תוכן קשור
More details
DOI :
Article number:
0
Affiliations:
Database:
גוגל סקולר
Publication Type:
פרק מתוך ספר
;
.
Language:
אנגלית
Editors' remarks:
ID:
44509
Last updated date:
02/03/2022 17:27
Creation date:
30/10/2019 15:03
Scientific Publication
Substrates and their analysis

R. Wallach - The Seagram Center for Soil and Water Sciences, Faculty of Agriculture, The Hebrew University of Jerusalem, P.O. Box 12, Rehovot 76100, ISRAEL

Overall profitability of intensive (especially greenhouse) crops, grown in soilless substrates, is higher than those grown in soil. This is due to their superior physical and chemical properties, to their initial low infestation rate with pathogenic pests and due to their ease of disinfestation among growing cycles. The result is a worldwide rapid expansion of the use of substrates during the last decades. This chapter deals with the physical properties of substrates and their effect on irrigation regime and with the chemical properties of substrates and their effects on plant mineral nutrition. It also describes the main substrates that are currently in use and the way they are analysed. High content of available water and an adequate air supply have been considered as the most important physical characteristics required for container media in order to achieve optimal growth. Water availability to plant roots is strongly related to the hydraulic conductivity characteristics of the medium, which, in porous materials, drop dramatically with reduction in water content. Very high water content (near container capacity) is, thus, a prerequisite for optimal water availability. Means to maintain desired water content are discussed. The main factor that distinguishes fertilisation management of substrate- and soil-grown plants is the limited volume of substrates, which means a lower buffer capacity for pH and solution composition and a limited supply of nutrients. The limited root zone volume also results in decreased root size and increased root density, causing higher competition among roots and a bigger effect of root activity on the rhizosphere. Most growth substrates possess negative permanent and/or variable charged surfaces. Surface charge properties of substrates have a major effect on the chemical reactions taking place in the rhizosphere, on the availability of applied cations and on their uptake efficiency. Strong interaction between orthophosphate ions and solid phase constituents reduce solution P concentrations following fertilizer application. The main two mechanisms involved are: (i) fast - electrostatic reactions of adsorption onto the solid phase; and (ii) slow - formation of new solid metal-P compounds (precipitation). Thus, availability of phosphorus in the rhizosphere often determines the growth and productivity of crops. Frequent irrigation and continuous fertilisation should satisfy nutritional plant demands under most practical situations.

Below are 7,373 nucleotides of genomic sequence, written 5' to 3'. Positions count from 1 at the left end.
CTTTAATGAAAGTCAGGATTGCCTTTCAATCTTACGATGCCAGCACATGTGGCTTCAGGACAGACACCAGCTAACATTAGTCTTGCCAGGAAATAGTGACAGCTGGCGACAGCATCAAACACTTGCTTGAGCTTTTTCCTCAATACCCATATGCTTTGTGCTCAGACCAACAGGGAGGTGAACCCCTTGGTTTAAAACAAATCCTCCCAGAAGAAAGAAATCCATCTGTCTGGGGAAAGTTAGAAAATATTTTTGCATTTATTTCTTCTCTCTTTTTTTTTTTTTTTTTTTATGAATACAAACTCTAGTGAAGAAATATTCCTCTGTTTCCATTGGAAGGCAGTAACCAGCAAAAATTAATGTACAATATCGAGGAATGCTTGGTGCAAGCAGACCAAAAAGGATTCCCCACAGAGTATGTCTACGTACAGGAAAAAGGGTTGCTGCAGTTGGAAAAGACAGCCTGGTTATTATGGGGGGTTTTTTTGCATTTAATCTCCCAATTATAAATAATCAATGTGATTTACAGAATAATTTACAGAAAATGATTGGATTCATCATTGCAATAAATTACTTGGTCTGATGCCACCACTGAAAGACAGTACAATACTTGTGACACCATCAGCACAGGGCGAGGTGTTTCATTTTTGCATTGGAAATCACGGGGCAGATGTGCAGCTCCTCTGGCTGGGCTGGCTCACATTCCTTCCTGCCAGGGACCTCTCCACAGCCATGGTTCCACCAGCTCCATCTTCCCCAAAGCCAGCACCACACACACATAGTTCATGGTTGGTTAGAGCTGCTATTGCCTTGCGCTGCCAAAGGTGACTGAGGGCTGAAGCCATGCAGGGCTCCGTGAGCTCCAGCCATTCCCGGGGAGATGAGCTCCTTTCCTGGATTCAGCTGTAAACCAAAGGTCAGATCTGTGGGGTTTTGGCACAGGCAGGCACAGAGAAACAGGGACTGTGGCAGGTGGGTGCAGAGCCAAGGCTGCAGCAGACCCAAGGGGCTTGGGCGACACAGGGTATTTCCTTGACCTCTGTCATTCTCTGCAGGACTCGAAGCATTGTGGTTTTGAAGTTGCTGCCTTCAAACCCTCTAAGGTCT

Scientific Publication